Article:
While TSA isn't the carry-on gate keeper, from a numbers, size and weight standpoint, they clearly are concerned with your carry-on baggage and individual items coming through their security checkpoint. They check to determine if your belongings are on their prohibited items list, and even if not on the list, if they're safe.

There is no doubt, that system-wide, TSA, and for that matter, their counterparts in airports throughout the world, have not made a definitive determination as to the safety of tripods, as, or in, carry-ons, on today's scheduled commercial airline flights.

TSA agents make their decision about whether or not passengers may bring a tripod into an airplane's cabin on a minute to minute, completely ad hoc basis. Therefore, I only have rules of thumb to help photographers bring tripods with them when flying.
If I have checked luggage, I pack my tripod in my checked luggage, sans head.
The head is in my carry-on. I carry-on the head because it's far more difficult to replace if its lost, stolen or damaged. To date, I've never had a tripod damaged or stolen, when packed in my checked luggage.

With regard to TSA, packing your tripod in your checked luggage is the safest way to bring it with you.

Believe it or not, TSA TSO's (Transportation Security Officers) have enormous flexibility in deciding what's allowed on airplanes and what's not. It doesn't have to be on the prohibited list to be refused.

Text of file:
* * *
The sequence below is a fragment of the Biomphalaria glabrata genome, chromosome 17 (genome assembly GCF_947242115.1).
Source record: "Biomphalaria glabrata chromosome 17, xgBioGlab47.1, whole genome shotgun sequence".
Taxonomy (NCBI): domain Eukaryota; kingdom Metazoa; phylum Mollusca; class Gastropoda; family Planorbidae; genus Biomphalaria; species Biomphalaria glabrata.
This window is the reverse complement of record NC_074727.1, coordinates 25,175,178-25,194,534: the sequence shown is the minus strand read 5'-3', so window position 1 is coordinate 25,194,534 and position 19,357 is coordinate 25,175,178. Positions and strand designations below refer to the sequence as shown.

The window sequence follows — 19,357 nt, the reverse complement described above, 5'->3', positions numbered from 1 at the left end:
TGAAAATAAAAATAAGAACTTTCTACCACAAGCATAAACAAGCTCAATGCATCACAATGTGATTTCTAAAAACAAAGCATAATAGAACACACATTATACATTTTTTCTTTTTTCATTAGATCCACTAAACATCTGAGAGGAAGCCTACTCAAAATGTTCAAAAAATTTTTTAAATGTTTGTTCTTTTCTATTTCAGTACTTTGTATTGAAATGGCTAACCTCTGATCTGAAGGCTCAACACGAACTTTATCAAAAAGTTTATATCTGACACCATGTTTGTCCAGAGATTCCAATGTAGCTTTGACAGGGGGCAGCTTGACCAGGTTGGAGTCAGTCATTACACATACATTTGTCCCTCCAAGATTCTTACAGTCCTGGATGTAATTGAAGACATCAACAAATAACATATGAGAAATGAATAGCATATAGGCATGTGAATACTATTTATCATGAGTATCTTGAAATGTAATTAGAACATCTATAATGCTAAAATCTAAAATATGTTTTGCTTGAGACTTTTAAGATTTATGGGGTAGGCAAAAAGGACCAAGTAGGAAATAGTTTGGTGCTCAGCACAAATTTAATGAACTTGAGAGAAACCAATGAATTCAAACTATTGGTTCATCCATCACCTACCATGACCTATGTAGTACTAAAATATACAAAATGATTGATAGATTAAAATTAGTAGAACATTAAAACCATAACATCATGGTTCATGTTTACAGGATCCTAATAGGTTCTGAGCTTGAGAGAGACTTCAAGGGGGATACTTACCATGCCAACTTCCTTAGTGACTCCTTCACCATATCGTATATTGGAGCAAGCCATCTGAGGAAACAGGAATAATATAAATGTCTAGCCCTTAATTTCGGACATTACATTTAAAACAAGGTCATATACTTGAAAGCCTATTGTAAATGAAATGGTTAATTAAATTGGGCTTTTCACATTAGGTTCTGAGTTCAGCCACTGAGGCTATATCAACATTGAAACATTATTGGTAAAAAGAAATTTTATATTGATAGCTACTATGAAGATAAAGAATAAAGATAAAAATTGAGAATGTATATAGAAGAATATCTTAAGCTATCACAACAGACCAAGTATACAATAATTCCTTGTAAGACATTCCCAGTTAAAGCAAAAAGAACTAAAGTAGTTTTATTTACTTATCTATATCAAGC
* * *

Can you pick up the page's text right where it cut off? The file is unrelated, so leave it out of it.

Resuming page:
Last September and October, for example, I saw a tripods in the outside pocket of a photo equipment backpack just peeking out, and one neatly strapped to the outside of a camera bag, refused to be allowed through TSA security. TSA TSO's required the two tripods be checked.

In the last year or so, I've not seen TSA refuse to permit tripods packed totally inside carry-on bags, sans spiked feet, but I have seen them refused in the past, and there is no telling what TSA might do in the future.
This I know for sure. If a traveler attempts to bring tripod as, on, or in carry-on, with spiked feet, it will be refused.
Beyond that, from my personal experience with TSA, and through interviews with them, if your tripod is wholly inside your carry-on, without spiked feet, it will most likely be permitted, but I can't say absolutely, positively. That's far too definite for TSA.

Experientially, I can guesstimate that you have a 50–50 chance, at best, getting your tripod into your airplane's cabin if you hand carry, or tie it to the outside of your carry-on. More than a few TSA agents consider tripods brought into airplane cabins, that way, potential weapons.

You've also have to get your tripod past your airline's gate agent. I've seen many gate agents refuse to allow tripods which were hand carried, even though TSA let them through. They force it to be at least gate checked and frankly, it's not likely to survive undamaged if gate checked.